Social Learning: Psychological and Biological Perspectives

By Thomas R. Zentall; Bennett G. Galef Jr. | Go to book overview

3
Social Learning and the Acquisition of Snake Fear in Monkeys

Susan Mineka University of Texas at Austin

Michael Cook University of Wisconsin--Madison

The origins and development of predator avoidance have been of long-standing interest to both primatologists and comparative psychologists. Snake avoidance has been of special interest in part because such a wide range of free-ranging monkeys have been observed to exhibit fearful reactions to the appearance of snakes (e.g., Hall & DeVore, 1965, for chacma baboons [Papio ursinus]; Struhsaker , 1967, and Seyfarth, Cheney, & Marler, 1980a, 1980b, for vervet monkeys [Cercopithecus aethiops]; J. Robinson, personal communication, February 1985, for the dusky titi [Callicebus moloch) and capuchins [Cebus]). Behavioral manifestations of this fear of snakes include motor acts such as flight, facial expressions indicative of fear, visual monitoring of the snake, and alarm or distress calls (e.g., Hall & DeVore, 1965; Seyfarth et al., 1980a, 1980b; Struhsaker, 1967).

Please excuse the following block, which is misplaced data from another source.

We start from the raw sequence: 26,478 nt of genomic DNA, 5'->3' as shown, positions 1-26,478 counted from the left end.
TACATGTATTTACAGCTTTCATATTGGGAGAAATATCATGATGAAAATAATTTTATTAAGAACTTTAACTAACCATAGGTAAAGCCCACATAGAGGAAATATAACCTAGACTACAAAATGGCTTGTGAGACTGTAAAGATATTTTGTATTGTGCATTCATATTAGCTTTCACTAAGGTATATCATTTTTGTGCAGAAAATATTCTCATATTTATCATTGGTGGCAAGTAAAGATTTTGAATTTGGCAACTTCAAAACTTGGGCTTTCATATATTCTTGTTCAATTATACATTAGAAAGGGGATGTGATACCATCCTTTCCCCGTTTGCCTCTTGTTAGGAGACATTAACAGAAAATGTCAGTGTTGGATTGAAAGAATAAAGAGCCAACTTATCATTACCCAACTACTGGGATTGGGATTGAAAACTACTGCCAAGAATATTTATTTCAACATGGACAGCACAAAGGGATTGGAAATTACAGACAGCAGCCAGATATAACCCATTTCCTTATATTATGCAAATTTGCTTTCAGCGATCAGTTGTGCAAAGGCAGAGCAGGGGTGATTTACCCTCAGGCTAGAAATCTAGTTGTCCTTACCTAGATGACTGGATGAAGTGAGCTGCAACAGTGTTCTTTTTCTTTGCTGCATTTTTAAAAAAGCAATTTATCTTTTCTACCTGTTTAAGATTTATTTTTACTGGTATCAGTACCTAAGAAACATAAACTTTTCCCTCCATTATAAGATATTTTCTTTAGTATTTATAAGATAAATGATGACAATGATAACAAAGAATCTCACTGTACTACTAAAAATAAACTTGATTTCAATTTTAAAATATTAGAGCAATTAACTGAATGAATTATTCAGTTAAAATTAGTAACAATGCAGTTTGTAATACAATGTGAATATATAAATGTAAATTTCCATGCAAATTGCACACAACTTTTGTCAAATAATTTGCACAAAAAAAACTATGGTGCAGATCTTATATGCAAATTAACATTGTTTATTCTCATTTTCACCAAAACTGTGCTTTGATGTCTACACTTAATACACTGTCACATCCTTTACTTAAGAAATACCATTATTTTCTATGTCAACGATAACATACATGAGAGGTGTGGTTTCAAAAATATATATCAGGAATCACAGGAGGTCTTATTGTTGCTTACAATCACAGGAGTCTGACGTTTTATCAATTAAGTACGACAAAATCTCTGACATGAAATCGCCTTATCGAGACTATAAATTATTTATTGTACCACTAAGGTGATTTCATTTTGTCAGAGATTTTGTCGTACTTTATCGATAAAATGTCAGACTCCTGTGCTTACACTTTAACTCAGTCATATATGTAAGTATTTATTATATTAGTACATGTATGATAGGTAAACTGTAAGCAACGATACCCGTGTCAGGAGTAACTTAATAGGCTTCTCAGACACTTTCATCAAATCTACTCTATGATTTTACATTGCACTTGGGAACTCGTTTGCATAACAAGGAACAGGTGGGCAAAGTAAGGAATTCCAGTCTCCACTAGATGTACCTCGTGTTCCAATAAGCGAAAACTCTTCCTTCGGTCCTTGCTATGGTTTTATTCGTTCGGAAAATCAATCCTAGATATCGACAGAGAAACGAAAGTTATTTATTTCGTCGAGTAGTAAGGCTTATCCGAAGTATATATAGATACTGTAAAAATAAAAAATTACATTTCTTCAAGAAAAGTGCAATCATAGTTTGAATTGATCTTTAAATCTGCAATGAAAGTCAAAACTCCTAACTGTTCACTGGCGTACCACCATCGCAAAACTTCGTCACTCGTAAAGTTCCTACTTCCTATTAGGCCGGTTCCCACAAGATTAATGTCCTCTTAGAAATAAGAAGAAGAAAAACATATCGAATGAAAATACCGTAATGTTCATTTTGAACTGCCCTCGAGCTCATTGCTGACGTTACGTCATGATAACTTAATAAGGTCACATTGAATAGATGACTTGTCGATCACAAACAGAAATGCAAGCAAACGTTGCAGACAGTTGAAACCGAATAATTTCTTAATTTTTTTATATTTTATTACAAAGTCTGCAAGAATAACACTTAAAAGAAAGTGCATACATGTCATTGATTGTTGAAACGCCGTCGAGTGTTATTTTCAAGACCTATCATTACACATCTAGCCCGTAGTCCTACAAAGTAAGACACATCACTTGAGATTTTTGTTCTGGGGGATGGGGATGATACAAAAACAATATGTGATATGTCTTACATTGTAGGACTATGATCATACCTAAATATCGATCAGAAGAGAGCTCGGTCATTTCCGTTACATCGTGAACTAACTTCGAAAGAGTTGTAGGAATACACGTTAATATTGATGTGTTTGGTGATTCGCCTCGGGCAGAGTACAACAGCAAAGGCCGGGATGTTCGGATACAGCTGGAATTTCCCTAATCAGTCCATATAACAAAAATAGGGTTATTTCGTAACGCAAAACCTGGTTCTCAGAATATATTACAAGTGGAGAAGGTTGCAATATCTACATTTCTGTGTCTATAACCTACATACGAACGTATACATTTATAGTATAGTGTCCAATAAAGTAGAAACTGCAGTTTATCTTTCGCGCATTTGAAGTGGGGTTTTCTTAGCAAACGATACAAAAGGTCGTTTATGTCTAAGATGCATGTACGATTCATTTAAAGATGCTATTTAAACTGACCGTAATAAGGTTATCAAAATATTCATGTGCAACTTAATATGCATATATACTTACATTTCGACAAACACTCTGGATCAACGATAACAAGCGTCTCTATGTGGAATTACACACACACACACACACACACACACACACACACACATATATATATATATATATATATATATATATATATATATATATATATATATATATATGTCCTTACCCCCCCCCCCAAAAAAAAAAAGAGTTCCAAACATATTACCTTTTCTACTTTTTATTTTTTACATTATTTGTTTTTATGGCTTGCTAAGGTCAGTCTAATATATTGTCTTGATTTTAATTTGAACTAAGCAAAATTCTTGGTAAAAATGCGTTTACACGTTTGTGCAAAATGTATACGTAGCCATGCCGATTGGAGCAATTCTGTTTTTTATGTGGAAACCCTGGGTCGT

Some investigators have either suggested or assumed that fear of snakes is innate or spontaneous (e.g., Bertrand, 1969; Hebb, 1946; Masserman & Pechtel, 1953; Morris & Morris, 1965). These terms have generally been used to imply that snake fear does not result from any specific experience, although maturational or general experiential factors may be involved. Other investigators have argued that some form of learning is probably necessary for the development of fear of snakes (e.g., Haselrud, 1938; Schiller, 1952; Wolin, Ordy, & Dillman, 1963; Yerkes & Yerkes, 1936). Yerkes and Yerkes, for example, reached this conclusion based on their finding that adult chimpanzees (Pan troglodytes) exhibited greater snake fear than did infant chimps. Similarly, Seyfarth et al.'s ( 1980b) results

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